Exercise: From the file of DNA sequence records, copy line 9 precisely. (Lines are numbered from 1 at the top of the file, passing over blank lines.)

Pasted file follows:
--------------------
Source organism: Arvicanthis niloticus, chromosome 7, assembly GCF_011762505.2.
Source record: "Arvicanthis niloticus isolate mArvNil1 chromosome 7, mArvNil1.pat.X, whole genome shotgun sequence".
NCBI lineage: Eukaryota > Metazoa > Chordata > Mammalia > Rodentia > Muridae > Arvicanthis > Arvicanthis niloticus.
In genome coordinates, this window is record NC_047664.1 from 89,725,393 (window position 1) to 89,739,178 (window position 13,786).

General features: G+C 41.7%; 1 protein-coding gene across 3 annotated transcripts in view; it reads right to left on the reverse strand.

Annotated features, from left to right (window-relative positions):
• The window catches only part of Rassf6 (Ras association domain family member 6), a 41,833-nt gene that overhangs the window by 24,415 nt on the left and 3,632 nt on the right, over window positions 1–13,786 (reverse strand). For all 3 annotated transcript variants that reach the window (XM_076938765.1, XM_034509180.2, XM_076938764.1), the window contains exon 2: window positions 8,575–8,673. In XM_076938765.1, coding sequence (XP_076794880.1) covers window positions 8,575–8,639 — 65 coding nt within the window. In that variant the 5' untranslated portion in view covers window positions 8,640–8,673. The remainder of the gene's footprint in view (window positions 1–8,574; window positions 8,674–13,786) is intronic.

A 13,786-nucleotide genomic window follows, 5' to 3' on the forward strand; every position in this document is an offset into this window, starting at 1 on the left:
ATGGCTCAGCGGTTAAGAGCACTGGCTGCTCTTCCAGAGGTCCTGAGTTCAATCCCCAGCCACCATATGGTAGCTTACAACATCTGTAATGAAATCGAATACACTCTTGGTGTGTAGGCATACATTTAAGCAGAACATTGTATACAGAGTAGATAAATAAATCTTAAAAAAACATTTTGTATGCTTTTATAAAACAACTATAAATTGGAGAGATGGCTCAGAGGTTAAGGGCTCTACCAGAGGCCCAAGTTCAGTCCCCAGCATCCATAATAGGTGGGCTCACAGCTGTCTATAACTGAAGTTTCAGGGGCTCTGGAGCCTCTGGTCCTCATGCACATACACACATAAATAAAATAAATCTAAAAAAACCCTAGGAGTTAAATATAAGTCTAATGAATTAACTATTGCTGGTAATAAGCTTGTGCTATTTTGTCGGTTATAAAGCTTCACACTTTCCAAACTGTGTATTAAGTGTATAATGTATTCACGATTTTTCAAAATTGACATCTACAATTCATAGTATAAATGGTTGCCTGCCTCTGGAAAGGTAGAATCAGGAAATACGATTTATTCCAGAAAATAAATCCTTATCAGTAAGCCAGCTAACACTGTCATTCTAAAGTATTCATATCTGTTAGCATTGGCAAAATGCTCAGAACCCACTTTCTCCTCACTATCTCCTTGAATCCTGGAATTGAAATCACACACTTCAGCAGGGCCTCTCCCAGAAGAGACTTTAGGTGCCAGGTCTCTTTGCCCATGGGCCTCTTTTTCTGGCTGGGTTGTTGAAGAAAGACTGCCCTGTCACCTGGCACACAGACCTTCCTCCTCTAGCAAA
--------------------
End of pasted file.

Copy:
ATGGCTCAGCGGTTAAGAGCACTGGCTGCTCTTCCAGAGGTCCTGAGTTCAATCCCCAGCCACCATATGGTAGCTTACAACATCTGTAATGAAATCGAATACACTCTTGGTGTGTAGGCATACATTTAAGCAGAACATTGTATACAGAGTAGATAAATAAATCTTAAAAAAACATTTTGTATGCTTTTATAAAACAACTATAAATTGGAGAGATGGCTCAGAGGTTAAGGGCTCTACCAGAGGCCCAAGTTCAGTCCCCAGCATCCATAATAGGTGGGCTCACAGCTGTCTATAACTGAAGTTTCAGGGGCTCTGGAGCCTCTGGTCCTCATGCACATACACACATAAATAAAATAAATCTAAAAAAACCCTAGGAGTTAAATATAAGTCTAATGAATTAACTATTGCTGGTAATAAGCTTGTGCTATTTTGTCGGTTATAAAGCTTCACACTTTCCAAACTGTGTATTAAGTGTATAATGTATTCACGATTTTTCAAAATTGACATCTACAATTCATAGTATAAATGGTTGCCTGCCTCTGGAAAGGTAGAATCAGGAAATACGATTTATTCCAGAAAATAAATCCTTATCAGTAAGCCAGCTAACACTGTCATTCTAAAGTATTCATATCTGTTAGCATTGGCAAAATGCTCAGAACCCACTTTCTCCTCACTATCTCCTTGAATCCTGGAATTGAAATCACACACTTCAGCAGGGCCTCTCCCAGAAGAGACTTTAGGTGCCAGGTCTCTTTGCCCATGGGCCTCTTTTTCTGGCTGGGTTGTTGAAGAAAGACTGCCCTGTCACCTGGCACACAGACCTTCCTCCTCTAGCAAA